This post is in part a response to Steve's comment on last week's post on the hip-hop vote, which seemed too substantial to answer in another comment. I wrote that post because I thought the press was missing the story, as it misses so much about hip-hop both inside and outside of arts journalism. Let me repeat that I believe Russell Simmons and the likes of T.I. deserve a credit they're still not getting for Obama's victory, as do hip-hop fans. But in hip-hop even more than in most things, hosannas generally have downsides, and in that connection the Proposition 8 defeat was painful to me as someone who's dissed hip-hop homophobia for decades. I'll never forget the way-back time (1991, I think) when I joined the passionate African-American anti-homophobe Greg Tate in a tag-team interview with Chuck D, probably the most politically perceptive name rapper of all time, chasing him around and around the block not just on gay rights but on whether there was homosexuality in Africa without getting a straight answer. It was so frustrating, so dispiriting.
I came in early on the Prop 8 story, which was just starting to attract attention as the Obama triumph wore off. There's been a lot more coverage and commentary since, much of which complicates if not obliterates my conclusion that the hip-hop vote contributed to Prop 8's passage (Steve notwithstanding, I never said or implied it was decisive). Most of this stuff I encountered via Andrew Sullivan--wish I could provide links, but my skills in that essential blogging practice are poor and I find Sullivan's back pages hard to negotiate. So let me try to sum up. As Steve indicates, religion correlates more positively with opposition to gay marriage than race does, and of course, the Mormon church proudly took the lead in that outrage. And as many have said--including myself in my earlier post, because it was clear from the first exit polling--age correlates as well. Voters under 30 strongly opposed Prop 8, while my over-65 contemporaries supported it. This means that, demographically speaking, opposition to gay marriage is literally dying off. Moreover, as Nate Silver's "Prop 8 Myths" made clear, the generational generalization holds for black and Latino voters as well as white voters--the differential was only three points.
For hip-hop homophobia, this is the most telling stat. Moreover, as several Sullivan posts made clear, the anti-Prop 8 forces did a poor job of outreach to the black and Latino communities--and as Sullivan also reported, with suitable chagrin, gay voters were one of the few demographics to offer more support proportionally to Kerry than to Obama. Hip-hop homophobia is all too real--far nastier and more explicit than in country music, whose oldest audience was the most prominent demo to favor Kerry over Obama. But it was more pervasive and virulent 15 years ago, and it doesn't seem to be taking with the youth sector of hip-hop's audience (yes, there are now many hip-hop fans over 30, just as there are rock and roll fans over 60).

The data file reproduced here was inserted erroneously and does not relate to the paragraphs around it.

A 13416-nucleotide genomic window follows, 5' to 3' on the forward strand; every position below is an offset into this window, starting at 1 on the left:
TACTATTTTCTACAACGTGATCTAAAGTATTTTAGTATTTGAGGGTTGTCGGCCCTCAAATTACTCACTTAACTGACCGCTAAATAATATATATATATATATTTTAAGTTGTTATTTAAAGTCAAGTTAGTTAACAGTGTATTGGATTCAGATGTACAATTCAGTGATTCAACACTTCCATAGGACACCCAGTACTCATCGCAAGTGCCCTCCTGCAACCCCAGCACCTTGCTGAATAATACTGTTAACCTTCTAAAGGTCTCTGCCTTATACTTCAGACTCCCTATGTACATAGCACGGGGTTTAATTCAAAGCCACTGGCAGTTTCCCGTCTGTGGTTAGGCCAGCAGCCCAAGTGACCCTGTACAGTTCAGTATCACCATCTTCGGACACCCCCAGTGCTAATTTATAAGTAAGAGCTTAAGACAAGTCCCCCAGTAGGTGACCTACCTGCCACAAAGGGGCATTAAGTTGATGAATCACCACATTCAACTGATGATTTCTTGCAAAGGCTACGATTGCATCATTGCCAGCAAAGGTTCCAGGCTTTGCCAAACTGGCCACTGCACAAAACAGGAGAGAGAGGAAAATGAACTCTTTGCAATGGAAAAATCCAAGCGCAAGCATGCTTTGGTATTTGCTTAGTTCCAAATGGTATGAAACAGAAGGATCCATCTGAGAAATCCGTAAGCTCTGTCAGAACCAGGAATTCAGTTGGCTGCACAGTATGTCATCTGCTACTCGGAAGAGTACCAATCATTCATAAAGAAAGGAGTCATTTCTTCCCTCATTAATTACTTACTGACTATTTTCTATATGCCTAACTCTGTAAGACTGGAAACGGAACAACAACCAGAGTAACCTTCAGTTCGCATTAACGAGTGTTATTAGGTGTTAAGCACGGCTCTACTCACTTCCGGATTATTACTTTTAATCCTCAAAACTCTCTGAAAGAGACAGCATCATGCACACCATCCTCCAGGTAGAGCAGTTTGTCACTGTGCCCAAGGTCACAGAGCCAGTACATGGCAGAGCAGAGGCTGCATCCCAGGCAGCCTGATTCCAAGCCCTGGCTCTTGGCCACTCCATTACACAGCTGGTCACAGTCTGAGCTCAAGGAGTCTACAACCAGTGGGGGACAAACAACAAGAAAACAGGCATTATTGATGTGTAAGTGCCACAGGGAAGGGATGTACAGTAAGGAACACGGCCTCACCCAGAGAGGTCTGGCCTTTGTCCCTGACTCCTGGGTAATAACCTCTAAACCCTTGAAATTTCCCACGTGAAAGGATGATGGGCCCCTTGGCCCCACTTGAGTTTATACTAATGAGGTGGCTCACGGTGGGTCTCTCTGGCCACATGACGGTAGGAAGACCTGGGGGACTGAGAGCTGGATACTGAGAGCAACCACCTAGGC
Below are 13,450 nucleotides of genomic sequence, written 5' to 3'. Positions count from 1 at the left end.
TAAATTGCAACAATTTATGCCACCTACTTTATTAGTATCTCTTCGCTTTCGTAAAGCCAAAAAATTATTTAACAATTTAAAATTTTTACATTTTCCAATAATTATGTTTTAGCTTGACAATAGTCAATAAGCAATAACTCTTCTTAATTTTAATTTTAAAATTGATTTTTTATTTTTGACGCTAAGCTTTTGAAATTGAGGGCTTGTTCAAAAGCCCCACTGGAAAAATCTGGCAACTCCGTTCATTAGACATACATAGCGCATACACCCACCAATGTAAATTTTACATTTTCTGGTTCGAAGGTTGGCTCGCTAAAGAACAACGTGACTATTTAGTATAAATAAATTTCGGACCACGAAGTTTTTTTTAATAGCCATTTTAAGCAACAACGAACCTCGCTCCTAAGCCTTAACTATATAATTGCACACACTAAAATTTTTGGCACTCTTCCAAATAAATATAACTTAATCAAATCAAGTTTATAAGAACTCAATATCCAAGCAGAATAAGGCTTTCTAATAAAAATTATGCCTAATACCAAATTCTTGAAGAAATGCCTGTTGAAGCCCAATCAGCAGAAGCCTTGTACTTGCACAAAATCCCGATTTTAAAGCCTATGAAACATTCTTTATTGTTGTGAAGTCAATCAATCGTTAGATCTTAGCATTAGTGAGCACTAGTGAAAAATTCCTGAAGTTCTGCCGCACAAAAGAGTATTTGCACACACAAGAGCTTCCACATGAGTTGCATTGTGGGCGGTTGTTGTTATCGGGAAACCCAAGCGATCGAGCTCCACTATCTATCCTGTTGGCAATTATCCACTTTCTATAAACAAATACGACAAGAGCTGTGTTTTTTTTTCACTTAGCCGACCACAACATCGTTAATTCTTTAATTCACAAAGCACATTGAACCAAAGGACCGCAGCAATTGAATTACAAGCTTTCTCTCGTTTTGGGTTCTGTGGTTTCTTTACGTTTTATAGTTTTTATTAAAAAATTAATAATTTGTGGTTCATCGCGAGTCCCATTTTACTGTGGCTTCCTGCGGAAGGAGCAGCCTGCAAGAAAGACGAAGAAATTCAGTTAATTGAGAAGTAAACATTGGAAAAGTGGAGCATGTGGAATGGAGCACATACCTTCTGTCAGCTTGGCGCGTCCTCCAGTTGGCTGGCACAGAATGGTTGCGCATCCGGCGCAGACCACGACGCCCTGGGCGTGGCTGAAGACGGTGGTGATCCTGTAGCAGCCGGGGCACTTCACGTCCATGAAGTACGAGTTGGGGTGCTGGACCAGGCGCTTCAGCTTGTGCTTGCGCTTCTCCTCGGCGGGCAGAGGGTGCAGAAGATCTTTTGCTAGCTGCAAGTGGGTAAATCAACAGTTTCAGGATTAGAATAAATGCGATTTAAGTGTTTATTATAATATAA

Reassuring, right? So what should appear in my inbox but yet another missive from allhiphop.com, this one helping a Detroit rapper named Trick Trick publicize his new album by expanding on its anti-gay content, some of the worst I've encountered in contemporary hip-hop, with an anti-gay interview. (Oh hell, here's the link. Don't tell anybody, all right?) Got me to download the record, I'll say that--and discover to my own chagrin that, on first listen, Trick Trick seemed to have somewhat more talent than most of the local nonentities Eminem hangs out with. Eventually some gay rappers got their own two cents in at allhiphop--apparently some of Trick Trick's contumely is based on a projected (I think) "reality" show about gay and transgendered rappers. (Talk reality the way hip-hoppers do and it serves you right to get bitten in the ass.). He also got a lot of gay bloggers, right up to Perez Hilton, to spell his name right. So I'll just leave it right there.
By steve on November 14, 2008 2:52 PM
What you say about the gay community going for Kerry in greater numbers than for Obama is true, unfortunately. And I want to clarify that the reason wasn't because of racism, although I'm sure there's truth to that on an individual basis. But the far greater reason is because of Obama's association with McClurkin, his stated belief that marriage should be between a man and a woman (despite his opposition to Prop. 8), die-hard older lesbian feminist supporters of Hillary Clinton who were turned off by the nasty primary campaign, etc.
I certainly won't deny there's homophobia in the African-American community, and yes, it's at very nasty, unacceptible levels. What I'm saying is that its primary roots stem from religion, and narrowly focusing on the hip-hop community creates an unnecessary scapegoat.
Poverty plays its part as well, and it enables religion to be more powerful. As Obama said in his "clinging to guns and religion" remark, when people feel their livelihoods are threatened, they turn to religion in general, and usually fundamentalism in particular, for stability. And poverty means less quality education, which brings us once again to "clinging to religion."
I understand this is an arts criticism blog and what I'm saying probably goes beyond the scope of this website, and I apologize for that. But anyone who doesn't see this happening to poor, religious white people as well as with black people just isn't paying attention.